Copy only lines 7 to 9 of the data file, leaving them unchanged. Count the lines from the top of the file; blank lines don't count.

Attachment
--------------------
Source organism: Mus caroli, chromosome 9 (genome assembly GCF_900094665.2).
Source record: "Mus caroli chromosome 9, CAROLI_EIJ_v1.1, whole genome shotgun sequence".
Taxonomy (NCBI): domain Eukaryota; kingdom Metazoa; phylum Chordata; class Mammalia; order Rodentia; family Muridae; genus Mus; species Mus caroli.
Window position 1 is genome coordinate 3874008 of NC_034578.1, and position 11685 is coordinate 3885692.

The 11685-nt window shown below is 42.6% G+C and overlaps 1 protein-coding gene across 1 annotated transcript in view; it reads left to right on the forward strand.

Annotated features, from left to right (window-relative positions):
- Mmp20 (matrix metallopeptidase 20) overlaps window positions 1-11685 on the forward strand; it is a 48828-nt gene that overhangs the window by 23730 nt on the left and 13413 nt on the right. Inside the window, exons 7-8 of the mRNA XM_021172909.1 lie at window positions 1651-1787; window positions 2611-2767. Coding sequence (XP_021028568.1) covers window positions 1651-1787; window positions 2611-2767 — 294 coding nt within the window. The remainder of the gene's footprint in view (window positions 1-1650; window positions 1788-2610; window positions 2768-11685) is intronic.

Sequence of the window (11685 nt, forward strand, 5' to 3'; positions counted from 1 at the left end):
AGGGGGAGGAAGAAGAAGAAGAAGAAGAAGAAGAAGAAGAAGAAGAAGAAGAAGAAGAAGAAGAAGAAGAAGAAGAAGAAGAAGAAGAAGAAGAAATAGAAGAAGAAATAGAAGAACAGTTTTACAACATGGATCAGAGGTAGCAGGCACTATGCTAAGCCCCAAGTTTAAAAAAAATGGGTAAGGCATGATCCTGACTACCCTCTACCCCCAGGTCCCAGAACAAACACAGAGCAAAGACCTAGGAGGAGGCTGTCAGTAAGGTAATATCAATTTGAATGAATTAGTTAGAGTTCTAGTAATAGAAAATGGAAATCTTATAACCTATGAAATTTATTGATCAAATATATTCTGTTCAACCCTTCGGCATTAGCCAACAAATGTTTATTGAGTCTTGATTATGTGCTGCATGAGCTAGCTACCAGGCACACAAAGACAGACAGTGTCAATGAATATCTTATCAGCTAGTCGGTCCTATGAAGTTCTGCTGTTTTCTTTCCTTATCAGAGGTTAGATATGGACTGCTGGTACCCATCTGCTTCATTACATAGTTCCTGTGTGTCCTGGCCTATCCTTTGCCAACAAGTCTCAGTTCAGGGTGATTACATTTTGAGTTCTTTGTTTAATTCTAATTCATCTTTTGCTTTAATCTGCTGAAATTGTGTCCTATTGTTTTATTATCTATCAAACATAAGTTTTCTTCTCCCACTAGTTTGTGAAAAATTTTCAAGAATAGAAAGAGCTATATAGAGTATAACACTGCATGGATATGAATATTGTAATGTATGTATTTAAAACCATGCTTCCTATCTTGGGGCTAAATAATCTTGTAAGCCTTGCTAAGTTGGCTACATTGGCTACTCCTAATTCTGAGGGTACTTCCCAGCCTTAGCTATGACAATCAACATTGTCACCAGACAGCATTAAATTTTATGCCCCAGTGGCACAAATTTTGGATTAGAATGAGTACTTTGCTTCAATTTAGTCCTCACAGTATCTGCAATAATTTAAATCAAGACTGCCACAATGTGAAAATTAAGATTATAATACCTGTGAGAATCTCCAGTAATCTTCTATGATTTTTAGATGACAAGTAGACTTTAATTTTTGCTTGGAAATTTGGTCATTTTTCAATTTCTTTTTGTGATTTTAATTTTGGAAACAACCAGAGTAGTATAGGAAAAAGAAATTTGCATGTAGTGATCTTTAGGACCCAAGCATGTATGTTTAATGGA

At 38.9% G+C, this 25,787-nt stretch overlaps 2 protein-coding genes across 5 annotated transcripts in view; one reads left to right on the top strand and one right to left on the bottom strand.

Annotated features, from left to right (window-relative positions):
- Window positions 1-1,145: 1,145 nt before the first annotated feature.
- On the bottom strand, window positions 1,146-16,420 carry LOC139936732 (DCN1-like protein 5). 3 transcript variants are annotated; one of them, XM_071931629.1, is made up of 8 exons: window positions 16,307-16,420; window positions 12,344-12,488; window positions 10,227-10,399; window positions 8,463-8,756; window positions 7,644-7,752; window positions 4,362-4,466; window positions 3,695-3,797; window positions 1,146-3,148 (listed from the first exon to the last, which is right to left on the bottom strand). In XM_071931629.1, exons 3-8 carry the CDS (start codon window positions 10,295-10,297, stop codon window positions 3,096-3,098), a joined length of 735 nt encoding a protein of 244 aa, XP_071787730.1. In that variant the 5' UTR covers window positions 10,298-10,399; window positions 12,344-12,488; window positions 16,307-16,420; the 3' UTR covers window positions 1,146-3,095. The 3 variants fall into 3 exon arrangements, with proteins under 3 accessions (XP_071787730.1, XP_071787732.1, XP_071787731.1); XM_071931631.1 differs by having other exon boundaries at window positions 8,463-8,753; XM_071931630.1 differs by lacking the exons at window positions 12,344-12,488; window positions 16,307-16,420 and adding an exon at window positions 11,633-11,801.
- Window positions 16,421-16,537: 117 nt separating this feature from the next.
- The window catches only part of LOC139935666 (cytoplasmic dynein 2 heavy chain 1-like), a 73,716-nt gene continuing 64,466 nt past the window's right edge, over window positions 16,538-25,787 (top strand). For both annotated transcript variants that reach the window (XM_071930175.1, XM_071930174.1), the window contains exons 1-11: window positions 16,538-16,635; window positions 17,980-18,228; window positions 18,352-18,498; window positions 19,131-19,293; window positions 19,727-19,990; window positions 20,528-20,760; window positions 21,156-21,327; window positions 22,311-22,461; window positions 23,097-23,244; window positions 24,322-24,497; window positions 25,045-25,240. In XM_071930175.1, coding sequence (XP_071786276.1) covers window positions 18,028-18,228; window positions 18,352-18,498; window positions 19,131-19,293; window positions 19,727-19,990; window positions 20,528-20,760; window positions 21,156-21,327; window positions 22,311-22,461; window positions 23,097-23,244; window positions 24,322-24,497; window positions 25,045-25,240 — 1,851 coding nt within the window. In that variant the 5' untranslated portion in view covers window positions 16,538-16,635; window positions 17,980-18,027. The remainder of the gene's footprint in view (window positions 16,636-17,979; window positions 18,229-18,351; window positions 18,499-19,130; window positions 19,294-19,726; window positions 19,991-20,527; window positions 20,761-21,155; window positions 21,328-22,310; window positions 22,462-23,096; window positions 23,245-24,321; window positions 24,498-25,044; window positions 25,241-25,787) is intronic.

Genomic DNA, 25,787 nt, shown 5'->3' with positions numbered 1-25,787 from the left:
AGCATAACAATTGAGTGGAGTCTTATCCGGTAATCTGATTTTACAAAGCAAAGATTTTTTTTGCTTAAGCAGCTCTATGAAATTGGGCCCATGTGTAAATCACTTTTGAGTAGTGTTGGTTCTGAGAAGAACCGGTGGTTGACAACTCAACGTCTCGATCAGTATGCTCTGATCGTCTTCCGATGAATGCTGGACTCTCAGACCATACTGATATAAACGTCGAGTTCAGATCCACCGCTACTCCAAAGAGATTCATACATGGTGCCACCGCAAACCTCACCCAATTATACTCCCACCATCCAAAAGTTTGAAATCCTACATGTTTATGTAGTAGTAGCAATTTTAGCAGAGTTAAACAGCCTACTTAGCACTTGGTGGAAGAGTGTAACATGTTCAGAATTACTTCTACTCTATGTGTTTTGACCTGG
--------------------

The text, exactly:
- Mmp20 (matrix metallopeptidase 20) overlaps window positions 1-11685 on the forward strand; it is a 48828-nt gene that overhangs the window by 23730 nt on the left and 13413 nt on the right. Inside the window, exons 7-8 of the mRNA XM_021172909.1 lie at window positions 1651-1787; window positions 2611-2767. Coding sequence (XP_021028568.1) covers window positions 1651-1787; window positions 2611-2767 — 294 coding nt within the window. The remainder of the gene's footprint in view (window positions 1-1650; window positions 1788-2610; window positions 2768-11685) is intronic.

Sequence of the window (11685 nt, forward strand, 5' to 3'; positions counted from 1 at the left end):
AGGGGGAGGAAGAAGAAGAAGAAGAAGAAGAAGAAGAAGAAGAAGAAGAAGAAGAAGAAGAAGAAGAAGAAGAAGAAGAAGAAGAAGAAGAAGAAATAGAAGAAGAAATAGAAGAACAGTTTTACAACATGGATCAGAGGTAGCAGGCACTATGCTAAGCCCCAAGTTTAAAAAAAATGGGTAAGGCATGATCCTGACTACCCTCTACCCCCAGGTCCCAGAACAAACACAGAGCAAAGACCTAGGAGGAGGCTGTCAGTAAGGTAATATCAATTTGAATGAATTAGTTAGAGTTCTAGTAATAGAAAATGGAAATCTTATAACCTATGAAATTTATTGATCAAATATATTCTGTTCAACCCTTCGGCATTAGCCAACAAATGTTTATTGAGTCTTGATTATGTGCTGCATGAGCTAGCTACCAGGCACACAAAGACAGACAGTGTCAATGAATATCTTATCAGCTAGTCGGTCCTATGAAGTTCTGCTGTTTTCTTTCCTTATCAGAGGTTAGATATGGACTGCTGGTACCCATCTGCTTCATTACATAGTTCCTGTGTGTCCTGGCCTATCCTTTGCCAACAAGTCTCAGTTCAGGGTGATTACATTTTGAGTTCTTTGTTTAATTCTAATTCATCTTTTGCTTTAATCTGCTGAAATTGTGTCCTATTGTTTTATTATCTATCAAACATAAGTTTTCTTCTCCCACTAGTTTGTGAAAAATTTTCAAGAATAGAAAGAGCTATATAGAGTATAACACTGCATGGATATGAATATTGTAATGTATGTATTTAAAACCATGCTTCCTATCTTGGGGCTAAATAATCTTGTAAGCCTTGCTAAGTTGGCTACATTGGCTACTCCTAATTCTGAGGGTACTTCCCAGCCTTAGCTATGACAATCAACATTGTCACCAGACAGCATTAAATTTTATGCCCCAGTGGCACAAATTTTGGATTAGAATGAGTACTTTGCTTCAATTTAGTCCTCACAGTATCTGCAATAATTTAAATCAAGACTGCCACAATGTGAAAATTAAGATTATAATACCTGTGAGAATCTCCAGTAATCTTCTATGATTTTTAGATGACAAGTAGACTTTAATTTTTGCTTGGAAATTTGGTCATTTTTCAATTTCTTTTTGTGATTTTAATTTTGGAAACAACCAGAGTAGTATAGGAAAAAGAAATTTGCATGTAGTGATCTTTAGGACCCAAGCATGTATGTTTAATGGA